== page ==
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Diathesis Stress Theory - Schizophrenic
Several features of the Jansen et al study limit its value as a test of the hypothesis under consideration. Firstly, the stressor was not designed to be social-evaluative. In the meta-analysis of Dickerson and Kemeny, elements of an experiment that indicated a social-evaluative stressor were that the threat involved: (a) permanent recording of the performance, (b) presence of an evaluative audience during the task (at least one other person present besides the experimenter), and (c) presence of a negative social comparison, such as real or potential outperformance by another. The only social-evaluative elements in the study of Jansen and colleagues were permanent recording (via videotape) and a suggested, although not actual, evaluative audience. Because no control task was used, increased heart rates cannot be attributed to the spurious evaluative audience. This experiment did not meet any of the criteria of Dickerson and Kemeny for uncontrollability, and no subjective reports of the stressfulness of the task situation were elicited. Indeed, the blunting of the cortisol response in schizophrenia patients could be interpreted as reflecting a disorder-related cognitive dysfunction, such as misinterpretation of the situation or the stress stimulus. A further issue is that the patients had been receiving stable doses of neuroleptics for at least 3 months, suggesting that the confounding effects of medication on cortisol reactivity cannot be ruled out. Indeed, although no comparison of patients' and controls' basal cortisol levels was made, graphical representations of these data suggest no difference between the groups, in contrast to the pattern that would be expected in unmedicated samples. The fact that none of the participants were first-episode patients suggests a further potential confound resulting from previous HPA-axis hyperactivity (see above). We therefore conclude that there is, as yet, no direct evidence that it is specifically stressors perceived as presenting an uncontrollable and social-evaluative threat to the self that are important for triggering a preexisting vulnerability to schizophrenia. We return later to what a suitable experimental test of our hypothesis would involve.
It is a widespread myth that choice of method mirrors the intention to die. However, studies of suicide after suicide attempt have shown conflicting results concerning the predictive value of the dangerousness of the attempt with regard to later suicide. It is a consistent finding in studies worldwide that women are more likely to die from self-poisoning, while men more often die from more fatal methods such as shooting, car exhaust, and hanging. Denning et al. [Denning et al., 2000] used data from a psychological autopsy study (n=141) and showed that there was a strong association between gender and choice of method (violent versus non-violent) even after adjusting for intention to die, presence of psychiatric disorder, substance abuse and socio-demographic variables. However, it can be hypothesized that a high number of women with low suicidal intent survived the suicidal act and were therefore not included in the above-mentioned study. The optimal design for studying the question of suicidal intention and lethality of the method is a cross-sectional study involving a consecutive sample of persons committing fatal or non-fatal suicidal acts. To my knowledge no such study has been carried out.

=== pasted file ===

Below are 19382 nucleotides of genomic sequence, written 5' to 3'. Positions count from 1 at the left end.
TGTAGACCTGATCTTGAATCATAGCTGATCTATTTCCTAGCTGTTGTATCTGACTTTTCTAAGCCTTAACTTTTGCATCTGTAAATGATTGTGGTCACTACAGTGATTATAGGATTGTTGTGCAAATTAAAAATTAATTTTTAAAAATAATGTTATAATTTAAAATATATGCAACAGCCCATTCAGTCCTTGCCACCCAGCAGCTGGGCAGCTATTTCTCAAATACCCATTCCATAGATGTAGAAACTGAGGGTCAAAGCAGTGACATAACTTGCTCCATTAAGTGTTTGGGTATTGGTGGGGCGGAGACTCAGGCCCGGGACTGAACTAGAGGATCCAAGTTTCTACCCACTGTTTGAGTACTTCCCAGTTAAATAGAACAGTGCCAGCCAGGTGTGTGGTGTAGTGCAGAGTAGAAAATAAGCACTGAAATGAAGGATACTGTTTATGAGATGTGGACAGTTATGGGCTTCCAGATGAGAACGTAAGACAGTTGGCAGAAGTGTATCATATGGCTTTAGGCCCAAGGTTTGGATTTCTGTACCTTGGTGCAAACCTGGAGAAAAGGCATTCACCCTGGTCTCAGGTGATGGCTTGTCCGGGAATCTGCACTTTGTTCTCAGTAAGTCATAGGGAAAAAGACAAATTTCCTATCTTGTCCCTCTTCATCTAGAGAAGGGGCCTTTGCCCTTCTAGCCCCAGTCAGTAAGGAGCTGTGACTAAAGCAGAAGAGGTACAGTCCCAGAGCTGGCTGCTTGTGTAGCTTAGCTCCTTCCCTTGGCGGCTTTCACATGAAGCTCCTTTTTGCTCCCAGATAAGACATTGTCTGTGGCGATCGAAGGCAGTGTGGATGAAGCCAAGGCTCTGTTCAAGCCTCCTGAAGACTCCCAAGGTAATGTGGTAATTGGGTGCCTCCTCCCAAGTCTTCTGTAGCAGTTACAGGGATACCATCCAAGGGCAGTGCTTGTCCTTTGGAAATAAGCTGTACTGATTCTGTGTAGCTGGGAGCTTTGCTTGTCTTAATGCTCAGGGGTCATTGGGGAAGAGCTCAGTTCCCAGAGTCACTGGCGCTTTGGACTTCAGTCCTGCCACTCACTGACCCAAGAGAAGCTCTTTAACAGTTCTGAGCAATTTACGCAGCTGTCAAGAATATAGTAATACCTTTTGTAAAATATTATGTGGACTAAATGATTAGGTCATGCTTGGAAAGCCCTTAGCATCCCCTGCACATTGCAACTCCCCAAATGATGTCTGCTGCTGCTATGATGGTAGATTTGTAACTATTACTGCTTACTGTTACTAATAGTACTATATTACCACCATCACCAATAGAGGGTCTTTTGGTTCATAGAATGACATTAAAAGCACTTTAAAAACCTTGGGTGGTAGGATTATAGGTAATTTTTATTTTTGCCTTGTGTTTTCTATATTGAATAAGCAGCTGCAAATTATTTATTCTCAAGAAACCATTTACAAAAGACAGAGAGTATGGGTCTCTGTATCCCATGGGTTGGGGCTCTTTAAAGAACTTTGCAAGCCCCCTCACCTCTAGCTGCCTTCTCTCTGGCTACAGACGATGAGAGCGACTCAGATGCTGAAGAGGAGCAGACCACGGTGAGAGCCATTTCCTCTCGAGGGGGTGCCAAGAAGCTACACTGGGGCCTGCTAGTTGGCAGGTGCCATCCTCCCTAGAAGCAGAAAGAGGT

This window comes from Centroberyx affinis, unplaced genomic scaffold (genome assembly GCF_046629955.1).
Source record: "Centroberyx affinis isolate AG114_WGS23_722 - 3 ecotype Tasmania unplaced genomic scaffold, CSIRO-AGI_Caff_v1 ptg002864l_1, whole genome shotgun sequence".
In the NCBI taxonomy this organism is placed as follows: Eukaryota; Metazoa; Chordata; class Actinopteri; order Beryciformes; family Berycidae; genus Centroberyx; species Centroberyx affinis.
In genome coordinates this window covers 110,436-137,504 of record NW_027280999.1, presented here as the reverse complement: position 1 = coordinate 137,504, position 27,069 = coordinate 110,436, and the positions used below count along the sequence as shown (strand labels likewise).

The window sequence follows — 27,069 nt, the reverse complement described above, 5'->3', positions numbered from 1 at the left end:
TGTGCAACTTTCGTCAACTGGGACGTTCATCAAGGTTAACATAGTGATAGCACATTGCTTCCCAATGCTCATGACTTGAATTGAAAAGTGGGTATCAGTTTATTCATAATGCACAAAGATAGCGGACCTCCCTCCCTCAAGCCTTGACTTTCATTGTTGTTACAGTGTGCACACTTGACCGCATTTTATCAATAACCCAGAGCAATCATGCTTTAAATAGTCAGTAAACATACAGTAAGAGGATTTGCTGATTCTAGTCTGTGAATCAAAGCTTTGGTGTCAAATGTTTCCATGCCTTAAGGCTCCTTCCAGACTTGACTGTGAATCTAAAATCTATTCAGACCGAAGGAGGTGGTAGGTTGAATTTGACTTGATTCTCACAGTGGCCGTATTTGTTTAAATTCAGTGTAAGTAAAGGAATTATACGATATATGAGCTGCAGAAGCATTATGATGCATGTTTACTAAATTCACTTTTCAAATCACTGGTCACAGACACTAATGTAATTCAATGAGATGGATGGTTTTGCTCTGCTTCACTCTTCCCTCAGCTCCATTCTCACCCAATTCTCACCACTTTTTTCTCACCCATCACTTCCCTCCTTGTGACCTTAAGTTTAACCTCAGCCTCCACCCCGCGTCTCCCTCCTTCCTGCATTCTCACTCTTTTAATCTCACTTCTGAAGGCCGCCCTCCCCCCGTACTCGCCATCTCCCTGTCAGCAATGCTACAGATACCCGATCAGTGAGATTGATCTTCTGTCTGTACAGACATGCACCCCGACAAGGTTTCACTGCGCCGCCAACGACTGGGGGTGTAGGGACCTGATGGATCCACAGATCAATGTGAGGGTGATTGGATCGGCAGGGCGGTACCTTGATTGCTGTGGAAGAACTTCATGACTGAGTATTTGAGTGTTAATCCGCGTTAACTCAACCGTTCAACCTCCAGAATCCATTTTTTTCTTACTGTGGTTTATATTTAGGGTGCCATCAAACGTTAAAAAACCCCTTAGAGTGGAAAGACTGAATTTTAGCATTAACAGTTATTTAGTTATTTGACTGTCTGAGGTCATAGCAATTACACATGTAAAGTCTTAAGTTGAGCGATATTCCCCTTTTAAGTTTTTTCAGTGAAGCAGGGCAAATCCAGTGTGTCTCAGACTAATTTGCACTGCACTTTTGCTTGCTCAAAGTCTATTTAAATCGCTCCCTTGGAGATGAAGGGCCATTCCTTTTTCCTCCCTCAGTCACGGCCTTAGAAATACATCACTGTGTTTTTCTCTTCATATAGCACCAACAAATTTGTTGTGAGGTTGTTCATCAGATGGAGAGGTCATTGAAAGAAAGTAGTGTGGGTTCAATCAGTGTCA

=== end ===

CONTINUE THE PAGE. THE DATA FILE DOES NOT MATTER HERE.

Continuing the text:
Claims of the Diathesis Stress Model of Schizophrenia
Our hypothesis about the specific psychological conditions that interact with a preexisting diathesis to trigger schizophrenic episodes lends itself to a range of possible empirical tests. We begin by noting that judging situations as involving an uncontrollable, social-evaluative threat to the self is a subjective process, which is likely to be affected by the disorder itself. Specifically, a situation that a normal individual finds innocuous may very possibly be interpreted as uncontrollable and/or social-evaluative by an affected individual. Patients with delusions of reference, eg, are particularly likely to perceive such features in neutral events (eg, a glance from the mailman) or even positive events (being smiled at by the mailman). Attentional biases may further complicate this picture., Thus, laboratory paradigms designed to introduce uncontrollable or social-evaluative situations may not have the intended effects on participants with schizophrenia. One possible solution might be to ask individuals to give subjective ratings of situations on these dimensions. The methodological issues around achieving such ratings would of course need careful consideration.
The first potential test of our hypothesis would be to examine cortisol changes in first-episode, drug-free patients with schizophrenia, in response to both naturalistic and laboratory stressors that they have subjectively rated as presenting uncontrollable, social-evaluative threats to the self, and which also meet all the criteria of Dickerson and Kemeny for such a stressor. Our hypothesis would predict that cortisol responses should be elevated in patients in such situations. In contrast, stressors not rated as presenting uncontrollable, social-evaluative threats should not cause significant cortisol responses. Although the ethical implications of such investigations would need to be considered carefully, any such stress-related cortisol increases should further relate to the exacerbation of specific symptoms of schizophrenia (eg, auditory verbal hallucinations, persecutory delusions) in such situations.